When Carson Wentz met with reporters the day after the Eagles' season finale he did so in the new media house at the NovaCare Complex, near the exit and far from the main building of the practice facility. Eight months earlier, the rookie quarterback sat in the same room after he was formally introduced to Philadelphia following the draft.

On both occasions, Wentz was clearly exhausted - in April, after the two-day whirlwind of the draft, and two weeks ago, after the four-month grind of his first NFL season. But there was also apparent relief. Both instances marked the end of a cycle, and Wentz lowered his guard - if ever so slightly.

"I definitely need to take some time to reflect," Wentz said Jan. 2, "kind of sit back and look back at all the crazy things that happened in my life."

Wentz was short on details as it related to his offseason plans. He would give his body time to rest, particularly his overused arm. He would fill the void with other activities, particularly hunting. He would train with his receivers before the start of April workouts.

And he would eventually work on his throwing mechanics. But not any time soon.

"For starters, I don't want to think about that right now. Once I start thinking about that then I'm going to have to really fight the urge to pick up a ball," Wentz said. "You got to continually refine your mechanics. I don't think there's one, big glaring thing, but just got to be consistent."

While Wentz was arguably playing his finest football in the last four games, his mechanics had slowly eroded to that point. It happens to many quarterbacks over the course of a season. The Eagles had made minor alterations starting in the spring.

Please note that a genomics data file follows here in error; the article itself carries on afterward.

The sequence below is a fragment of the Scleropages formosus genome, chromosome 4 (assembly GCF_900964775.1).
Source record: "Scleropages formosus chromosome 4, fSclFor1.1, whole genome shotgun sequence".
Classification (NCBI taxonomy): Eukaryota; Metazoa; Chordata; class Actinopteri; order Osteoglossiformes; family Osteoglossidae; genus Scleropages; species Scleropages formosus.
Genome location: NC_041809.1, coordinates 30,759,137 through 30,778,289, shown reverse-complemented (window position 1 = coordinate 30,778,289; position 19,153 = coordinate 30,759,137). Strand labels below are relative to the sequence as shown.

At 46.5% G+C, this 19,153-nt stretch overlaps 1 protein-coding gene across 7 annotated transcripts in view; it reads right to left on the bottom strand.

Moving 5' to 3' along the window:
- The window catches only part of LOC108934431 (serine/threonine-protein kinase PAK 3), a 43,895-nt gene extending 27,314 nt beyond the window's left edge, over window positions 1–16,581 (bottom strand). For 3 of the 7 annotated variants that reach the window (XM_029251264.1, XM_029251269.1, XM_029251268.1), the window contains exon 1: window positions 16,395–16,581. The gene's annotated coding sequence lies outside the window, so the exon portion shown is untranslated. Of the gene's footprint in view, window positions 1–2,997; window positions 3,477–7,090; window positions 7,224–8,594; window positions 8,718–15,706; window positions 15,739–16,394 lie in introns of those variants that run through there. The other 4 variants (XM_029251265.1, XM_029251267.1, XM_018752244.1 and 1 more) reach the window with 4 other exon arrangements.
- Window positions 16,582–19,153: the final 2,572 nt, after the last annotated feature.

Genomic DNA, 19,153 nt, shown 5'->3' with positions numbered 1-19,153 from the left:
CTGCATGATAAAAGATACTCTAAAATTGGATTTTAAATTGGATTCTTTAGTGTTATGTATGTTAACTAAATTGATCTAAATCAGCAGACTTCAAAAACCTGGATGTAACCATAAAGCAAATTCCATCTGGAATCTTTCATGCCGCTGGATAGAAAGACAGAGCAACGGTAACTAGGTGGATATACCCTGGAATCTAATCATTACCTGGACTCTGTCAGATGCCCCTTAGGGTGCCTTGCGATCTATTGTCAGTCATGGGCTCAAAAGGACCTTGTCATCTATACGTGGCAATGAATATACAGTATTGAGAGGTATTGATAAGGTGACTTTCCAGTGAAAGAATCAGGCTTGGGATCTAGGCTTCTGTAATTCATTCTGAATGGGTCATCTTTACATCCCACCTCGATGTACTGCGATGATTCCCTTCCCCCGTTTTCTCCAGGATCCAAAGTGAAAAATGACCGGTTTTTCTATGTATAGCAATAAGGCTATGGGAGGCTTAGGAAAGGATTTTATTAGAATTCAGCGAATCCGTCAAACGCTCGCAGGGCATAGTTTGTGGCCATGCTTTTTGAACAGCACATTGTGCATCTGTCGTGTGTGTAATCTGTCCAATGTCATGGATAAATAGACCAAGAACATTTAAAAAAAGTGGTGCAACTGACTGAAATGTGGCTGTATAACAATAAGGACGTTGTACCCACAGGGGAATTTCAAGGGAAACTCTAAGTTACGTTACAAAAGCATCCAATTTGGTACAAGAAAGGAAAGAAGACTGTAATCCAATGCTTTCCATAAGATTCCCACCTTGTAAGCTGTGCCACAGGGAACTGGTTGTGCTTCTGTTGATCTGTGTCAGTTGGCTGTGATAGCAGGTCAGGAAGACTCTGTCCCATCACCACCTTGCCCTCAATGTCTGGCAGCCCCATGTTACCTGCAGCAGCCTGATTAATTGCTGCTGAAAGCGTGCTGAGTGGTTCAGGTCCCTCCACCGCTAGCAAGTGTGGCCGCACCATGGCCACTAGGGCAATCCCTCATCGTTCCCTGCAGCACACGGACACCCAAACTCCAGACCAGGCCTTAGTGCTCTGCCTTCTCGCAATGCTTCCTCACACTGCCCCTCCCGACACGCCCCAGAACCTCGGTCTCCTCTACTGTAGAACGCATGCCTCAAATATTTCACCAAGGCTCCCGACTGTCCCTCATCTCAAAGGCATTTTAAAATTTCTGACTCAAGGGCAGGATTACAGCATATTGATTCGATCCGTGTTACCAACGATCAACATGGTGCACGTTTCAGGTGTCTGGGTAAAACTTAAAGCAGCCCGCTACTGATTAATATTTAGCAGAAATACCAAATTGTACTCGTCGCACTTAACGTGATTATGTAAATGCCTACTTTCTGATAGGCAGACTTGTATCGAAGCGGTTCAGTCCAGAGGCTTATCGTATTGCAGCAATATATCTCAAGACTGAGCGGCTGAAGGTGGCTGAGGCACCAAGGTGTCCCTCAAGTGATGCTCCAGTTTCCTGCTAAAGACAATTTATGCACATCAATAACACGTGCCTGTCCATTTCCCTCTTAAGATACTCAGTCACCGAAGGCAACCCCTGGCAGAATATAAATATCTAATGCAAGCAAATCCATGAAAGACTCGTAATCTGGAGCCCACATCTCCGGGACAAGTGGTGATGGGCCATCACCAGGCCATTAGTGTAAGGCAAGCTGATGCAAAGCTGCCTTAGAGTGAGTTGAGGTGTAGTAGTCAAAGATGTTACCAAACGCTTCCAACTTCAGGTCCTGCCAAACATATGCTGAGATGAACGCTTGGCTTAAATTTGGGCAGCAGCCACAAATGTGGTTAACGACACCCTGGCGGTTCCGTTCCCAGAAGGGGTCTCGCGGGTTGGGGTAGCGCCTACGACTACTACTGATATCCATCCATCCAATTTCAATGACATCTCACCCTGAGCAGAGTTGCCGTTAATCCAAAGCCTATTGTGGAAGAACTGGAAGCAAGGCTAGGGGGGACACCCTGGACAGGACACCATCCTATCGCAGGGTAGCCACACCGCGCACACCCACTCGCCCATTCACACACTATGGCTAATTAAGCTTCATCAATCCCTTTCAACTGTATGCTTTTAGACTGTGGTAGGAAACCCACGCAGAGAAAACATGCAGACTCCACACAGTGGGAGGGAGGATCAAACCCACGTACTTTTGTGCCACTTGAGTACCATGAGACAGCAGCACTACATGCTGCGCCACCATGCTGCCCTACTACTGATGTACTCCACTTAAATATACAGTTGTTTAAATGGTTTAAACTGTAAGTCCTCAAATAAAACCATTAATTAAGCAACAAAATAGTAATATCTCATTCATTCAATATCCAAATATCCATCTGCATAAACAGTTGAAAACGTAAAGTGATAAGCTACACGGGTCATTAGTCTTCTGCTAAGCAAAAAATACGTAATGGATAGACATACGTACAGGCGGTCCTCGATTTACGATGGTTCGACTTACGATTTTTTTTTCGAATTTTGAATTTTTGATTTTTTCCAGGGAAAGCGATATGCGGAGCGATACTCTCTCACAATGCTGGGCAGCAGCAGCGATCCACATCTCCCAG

But Wentz didn't have a full offseason to work on the changes and they never completely took. The Eagles also didn't seem able to consistently condense his throwing motion. Wentz's delivery isn't obscenely long, and he can often compensate when it is with his mind and arm strength, but he will likely look to quicken his release.

Wentz trained with former NFL quarterback Ryan Lindley last offseason in preparation for his predraft workouts, but he may narrow his sights on a "swing doctor" this year. Tom House has become the most popular of quarterback whisperers. The former major-league pitcher who has a near-1.000 batting average in improving his clients has worked with Tom Brady, Drew Brees, Matt Ryan, and many more.

"It's definitely in consideration," Wentz said of working with a House-like guru. "We're working through some of those things. Again, I don't have a lot of answers for my offseason yet because I haven't had a ton of time to think about it, but I could see that happening."

Wentz's agents, Bruce and Ryan Tollner, have had two of their other quarterbacks - Marcus Mariota and Blake Bortles - train with House, who is based in Southern California. The sessions with House and his team, who use biomechanics to refine deliveries, usually take place before NFL spring workouts and in the summer before training camp.